Elliot Harrison of NFL.com gets some good quotes out of ex-Vikings coach Brad Childress. He writes: “Childress said it was a no-brainer to chase Favre, rather than go into 2010 with Tarvaris Jackson at QB. ‘[Favre] had his best season ever his first year (in Minnesota),’ Childress said of Favre's 33-TD, seven-INT campaign. ‘Could you do more with Brett Favre? Absolutely you could.’ It's easy to criticize in hindsight, after Favre stumbled through a 24-turnover, injury-marred campaign. ‘We made a conscious effort to bring everybody back,’ Childress said. ‘What did we get for it? I got fired, and [Favre] got hurt. Did I feel like he was as sharp as he could've been? No.’ As for the Moss fiasco, Childress said he wanted to acquire a player who would be a difference-maker for the Vikings after they got off to a disappointing 1-2 start. They needed a player who could stretch the football field while Sidney Rice recuperated from an injury. Enter Randy Moss. He made a difference all right, unfortunately tipping the needle in the wrong direction. ‘He called me and said, 'I can't wait, I can't wait. I feel like I'm coming home again,' Childress recalls. Despite Moss' reputation for loafing and being a distraction, Childress felt Moss would be more mature with 12 seasons under his belt. He thought Moss would not be a distraction in the locker room. Uh, not so much. ‘We had good guys, by and large,’ Childress said, ‘[but Moss] walked in the locker room and vomited on it.' "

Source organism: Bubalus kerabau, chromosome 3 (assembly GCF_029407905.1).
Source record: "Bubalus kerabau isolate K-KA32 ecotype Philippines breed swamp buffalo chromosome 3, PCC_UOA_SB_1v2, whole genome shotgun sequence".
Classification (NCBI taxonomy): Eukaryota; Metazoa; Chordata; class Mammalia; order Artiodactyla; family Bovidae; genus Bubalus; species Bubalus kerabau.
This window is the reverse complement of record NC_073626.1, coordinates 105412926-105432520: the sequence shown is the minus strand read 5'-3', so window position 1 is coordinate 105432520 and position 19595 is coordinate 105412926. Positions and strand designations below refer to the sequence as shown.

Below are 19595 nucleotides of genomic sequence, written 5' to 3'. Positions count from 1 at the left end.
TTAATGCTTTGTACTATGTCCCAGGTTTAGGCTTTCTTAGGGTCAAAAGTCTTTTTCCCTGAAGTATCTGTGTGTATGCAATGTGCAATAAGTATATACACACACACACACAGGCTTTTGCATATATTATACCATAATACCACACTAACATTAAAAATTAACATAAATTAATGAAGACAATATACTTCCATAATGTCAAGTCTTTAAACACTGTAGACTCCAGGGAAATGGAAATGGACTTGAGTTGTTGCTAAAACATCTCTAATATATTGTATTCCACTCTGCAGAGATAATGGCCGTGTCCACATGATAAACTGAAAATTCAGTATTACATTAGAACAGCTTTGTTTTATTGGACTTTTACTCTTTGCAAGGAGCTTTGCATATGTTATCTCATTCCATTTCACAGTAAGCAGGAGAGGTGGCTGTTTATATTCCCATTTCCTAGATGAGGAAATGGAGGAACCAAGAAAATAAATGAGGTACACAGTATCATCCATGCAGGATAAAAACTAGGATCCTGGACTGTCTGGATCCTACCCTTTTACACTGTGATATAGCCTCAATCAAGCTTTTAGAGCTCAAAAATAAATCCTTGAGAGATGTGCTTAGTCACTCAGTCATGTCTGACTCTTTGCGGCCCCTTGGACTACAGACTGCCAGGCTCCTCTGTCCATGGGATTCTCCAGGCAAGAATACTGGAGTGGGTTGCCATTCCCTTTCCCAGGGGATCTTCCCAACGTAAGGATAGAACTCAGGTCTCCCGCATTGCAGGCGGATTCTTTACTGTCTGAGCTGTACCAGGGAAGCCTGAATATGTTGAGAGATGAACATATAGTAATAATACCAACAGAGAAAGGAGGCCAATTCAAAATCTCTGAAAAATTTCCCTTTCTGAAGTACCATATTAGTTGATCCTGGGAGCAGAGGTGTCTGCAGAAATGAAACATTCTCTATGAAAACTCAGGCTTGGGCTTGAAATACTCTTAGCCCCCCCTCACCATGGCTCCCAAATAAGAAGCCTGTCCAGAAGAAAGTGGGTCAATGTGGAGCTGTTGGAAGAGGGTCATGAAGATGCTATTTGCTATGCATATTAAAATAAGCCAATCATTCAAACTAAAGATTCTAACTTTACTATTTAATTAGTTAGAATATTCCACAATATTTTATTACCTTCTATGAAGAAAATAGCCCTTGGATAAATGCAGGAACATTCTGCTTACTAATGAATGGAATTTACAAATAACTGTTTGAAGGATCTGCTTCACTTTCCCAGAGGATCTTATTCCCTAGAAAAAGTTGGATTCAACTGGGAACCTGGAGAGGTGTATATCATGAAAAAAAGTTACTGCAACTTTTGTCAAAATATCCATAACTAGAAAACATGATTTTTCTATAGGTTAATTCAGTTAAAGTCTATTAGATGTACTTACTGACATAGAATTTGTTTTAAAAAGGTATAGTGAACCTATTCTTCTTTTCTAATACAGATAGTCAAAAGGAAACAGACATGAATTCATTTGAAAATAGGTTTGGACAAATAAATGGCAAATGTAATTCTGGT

The Vikings stadium update du jour from ESPN’s Kevin Seifert says: “Dayton hasn't shut the door on calling a session, but convincing Dayton to do so is only part of the battle for the Vikings. To me, the real wild card is whether the proposal would get the necessary support from a state legislature that just got done backing Dayton down from every tax increase he proposed during a recent budget showdown. When we last saw the financing proposal, Dayton had committed $300 million in state money through user fees, while Ramsey County was on the hook for $350 million via a half-cent sales tax increase. Would Republican state legislators sign off on that after fighting so hard to eliminate new taxes in the in the budget?” They’ll have to call Grover Norquist and ask for a ruling.